Academic journal article Violence and Victims

The Cycle of Trauma: Relationship Aggression in Male Vietnam Veterans with Symptoms of Posttraumatic Stress Disorder

Academic journal article Violence and Victims

The Cycle of Trauma: Relationship Aggression in Male Vietnam Veterans with Symptoms of Posttraumatic Stress Disorder

Article excerpt

This study examined the association between symptoms of Posttraumatic Stress Disorder (PTSD) in male Vietnam veterans and their use of aggressive behavior in relationships with intimate female partners. Fifty couples participated in the study. Veterans reported on their PTSD symptoms, and veterans and partners completed measures assessing the veterans' use of physical, verbal, and psychological aggression during the preceding year as well as measures of their own perceptions of problems in the relationship. Results indicated that PTSD symptomatology places veterans at increased risk for perpetrating relationship aggression against their partners. The association between veterans' PTSD symptoms and their use of aggression in relationships was mediated by relationship problems. Clinical implications of these findings and suggestions for future research are discussed.

During the past two decades, researchers have generated an extensive literature on the psychological problems experienced by many Vietnam veterans since their service in Vietnam. As a result, the most notable set of psychological symptoms, Posttraumatic Stress Disorder (PTSD), is known to be highly prevalent in this population. The National Vietnam Veterans Readjustment Study (NVVRS), a comprehensive study mandated by Congress in 1983 to examine the prevalence of PTSD and other psychological problems among Vietnam veterans, revealed that 30.6% of male Vietnam theater veterans (i.e., those who served in Vietnam or its surrounding waters or air space between August 5,1964, and May 7, 1975) had PTSD during their lifetime. Half of these men (i.e., 15.3%) were suffering from PTSD during the 6 months preceding the survey (Kulka et al., 1990). Furthermore, an additional 11.1 % of male Vietnam theater veterans were suffering from some symptoms of PTSD without meeting full criteria for the disorder (partial PTSD) during the 6 months prior to the survey. Collectively, these percentages indicate that over one fourth of male Vietnam theater veterans were experiencing posttraumatic stress problems at the time of the survey.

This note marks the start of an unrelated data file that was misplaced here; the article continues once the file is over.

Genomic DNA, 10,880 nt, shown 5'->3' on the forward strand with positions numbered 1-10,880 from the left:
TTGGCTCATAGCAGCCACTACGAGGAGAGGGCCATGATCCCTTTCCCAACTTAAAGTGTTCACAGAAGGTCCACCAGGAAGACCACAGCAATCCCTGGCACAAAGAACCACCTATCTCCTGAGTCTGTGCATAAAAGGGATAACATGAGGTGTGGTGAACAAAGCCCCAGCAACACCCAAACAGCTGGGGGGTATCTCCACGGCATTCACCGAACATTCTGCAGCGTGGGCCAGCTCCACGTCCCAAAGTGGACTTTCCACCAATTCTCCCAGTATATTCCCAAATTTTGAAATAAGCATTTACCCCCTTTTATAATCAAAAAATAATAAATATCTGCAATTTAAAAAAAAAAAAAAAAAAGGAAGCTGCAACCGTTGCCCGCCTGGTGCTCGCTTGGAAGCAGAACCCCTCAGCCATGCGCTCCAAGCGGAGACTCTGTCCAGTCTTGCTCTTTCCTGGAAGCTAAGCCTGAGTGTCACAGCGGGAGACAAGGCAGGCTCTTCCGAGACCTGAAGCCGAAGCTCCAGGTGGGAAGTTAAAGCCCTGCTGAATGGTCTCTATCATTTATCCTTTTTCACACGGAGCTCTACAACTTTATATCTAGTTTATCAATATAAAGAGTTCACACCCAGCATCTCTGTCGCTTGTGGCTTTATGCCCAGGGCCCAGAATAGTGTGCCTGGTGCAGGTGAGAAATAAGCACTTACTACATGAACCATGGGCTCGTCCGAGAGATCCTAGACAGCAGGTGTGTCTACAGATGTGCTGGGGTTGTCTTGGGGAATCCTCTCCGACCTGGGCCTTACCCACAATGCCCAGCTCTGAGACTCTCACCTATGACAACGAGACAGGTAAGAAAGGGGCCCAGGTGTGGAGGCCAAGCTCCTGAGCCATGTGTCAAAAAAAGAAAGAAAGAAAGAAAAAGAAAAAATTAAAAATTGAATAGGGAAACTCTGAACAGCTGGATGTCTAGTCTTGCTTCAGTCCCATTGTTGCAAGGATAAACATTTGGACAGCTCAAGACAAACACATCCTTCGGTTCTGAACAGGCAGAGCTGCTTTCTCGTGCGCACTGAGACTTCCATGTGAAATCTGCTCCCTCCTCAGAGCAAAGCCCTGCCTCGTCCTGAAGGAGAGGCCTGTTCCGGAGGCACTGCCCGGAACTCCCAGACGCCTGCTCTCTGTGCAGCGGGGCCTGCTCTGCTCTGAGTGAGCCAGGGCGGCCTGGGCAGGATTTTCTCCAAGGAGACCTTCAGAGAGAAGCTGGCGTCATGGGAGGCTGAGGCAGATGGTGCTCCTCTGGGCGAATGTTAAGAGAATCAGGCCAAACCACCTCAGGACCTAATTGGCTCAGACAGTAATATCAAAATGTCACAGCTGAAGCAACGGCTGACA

Many of the symptoms of PTSD carry the potential to have a negative impact on relationship functioning of the traumatized individual. Feelings of detachment from others, restricted range of affect, and outbursts of anger may interfere with establishing and maintaining intimacy, harmony, and commitment in relationships with others. Research on male Vietnam veterans has demonstrated an association between PTSD and a variety of difficulties that may negatively affect their interpersonal relationships. For example, Roberts and colleagues (1982) found that combat veterans with PTSD reported more problems in areas of intimacy and sociability when compared with combat veterans without PTSD and noncombat veterans. It has also been shown that, compared to male Vietnam veterans without PTSD, veterans with PTSD reported less expressiveness, less disclosure, and higher levels of general hostility and physical aggression toward their female partners (Carroll, Rueger, Foy, & Donahoe, 1985). Jordan and associates (1992) produced comparable findings in a study of theater veterans and their female partners using data from the NVVRS. Female partners of veterans with PTSD reported more relationship problems and a higher prevalence of partner violence than did female partners of veterans without PTSD. This finding is consistent with results of earlier anecdotal reports indicating that wives of Vietnam veterans with PTSD experienced high levels of marital violence (Verbosky & Ryan, 1988; Williams, 1980).

Thus, research suggests that in addition to many interpersonal difficulties, male Vietnam veterans suffering from PTSD are at an increased risk for engaging in physical violence against their partners. However, because PTSD status was dichotomized in prior research, it is unclear to what extent partial PTSD might also place veterans at risk for using physical aggression against their partners. …

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